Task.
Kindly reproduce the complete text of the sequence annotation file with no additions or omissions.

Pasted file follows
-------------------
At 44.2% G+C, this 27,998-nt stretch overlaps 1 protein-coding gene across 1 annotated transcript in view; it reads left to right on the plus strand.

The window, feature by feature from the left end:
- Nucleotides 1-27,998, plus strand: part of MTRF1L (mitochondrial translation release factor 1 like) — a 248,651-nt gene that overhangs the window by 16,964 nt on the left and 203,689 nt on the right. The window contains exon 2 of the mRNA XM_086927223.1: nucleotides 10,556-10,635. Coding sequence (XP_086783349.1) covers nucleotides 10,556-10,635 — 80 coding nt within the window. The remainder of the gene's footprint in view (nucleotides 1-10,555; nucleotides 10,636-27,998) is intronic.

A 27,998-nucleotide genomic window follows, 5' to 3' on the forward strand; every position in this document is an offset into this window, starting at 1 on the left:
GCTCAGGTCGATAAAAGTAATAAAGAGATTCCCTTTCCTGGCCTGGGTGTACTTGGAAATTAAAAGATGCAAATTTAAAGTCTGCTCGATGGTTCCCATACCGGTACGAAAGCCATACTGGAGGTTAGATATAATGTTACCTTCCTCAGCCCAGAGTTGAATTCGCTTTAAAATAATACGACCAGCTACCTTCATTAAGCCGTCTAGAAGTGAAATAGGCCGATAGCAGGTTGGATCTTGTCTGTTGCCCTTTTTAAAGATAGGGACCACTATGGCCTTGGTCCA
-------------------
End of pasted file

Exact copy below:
At 44.2% G+C, this 27,998-nt stretch overlaps 1 protein-coding gene across 1 annotated transcript in view; it reads left to right on the plus strand.

The window, feature by feature from the left end:
- Nucleotides 1-27,998, plus strand: part of MTRF1L (mitochondrial translation release factor 1 like) — a 248,651-nt gene that overhangs the window by 16,964 nt on the left and 203,689 nt on the right. The window contains exon 2 of the mRNA XM_086927223.1: nucleotides 10,556-10,635. Coding sequence (XP_086783349.1) covers nucleotides 10,556-10,635 — 80 coding nt within the window. The remainder of the gene's footprint in view (nucleotides 1-10,555; nucleotides 10,636-27,998) is intronic.

A 27,998-nucleotide genomic window follows, 5' to 3' on the forward strand; every position in this document is an offset into this window, starting at 1 on the left:
GCTCAGGTCGATAAAAGTAATAAAGAGATTCCCTTTCCTGGCCTGGGTGTACTTGGAAATTAAAAGATGCAAATTTAAAGTCTGCTCGATGGTTCCCATACCGGTACGAAAGCCATACTGGAGGTTAGATATAATGTTACCTTCCTCAGCCCAGAGTTGAATTCGCTTTAAAATAATACGACCAGCTACCTTCATTAAGCCGTCTAGAAGTGAAATAGGCCGATAGCAGGTTGGATCTTGTCTGTTGCCCTTTTTAAAGATAGGGACCACTATGGCCTTGGTCCA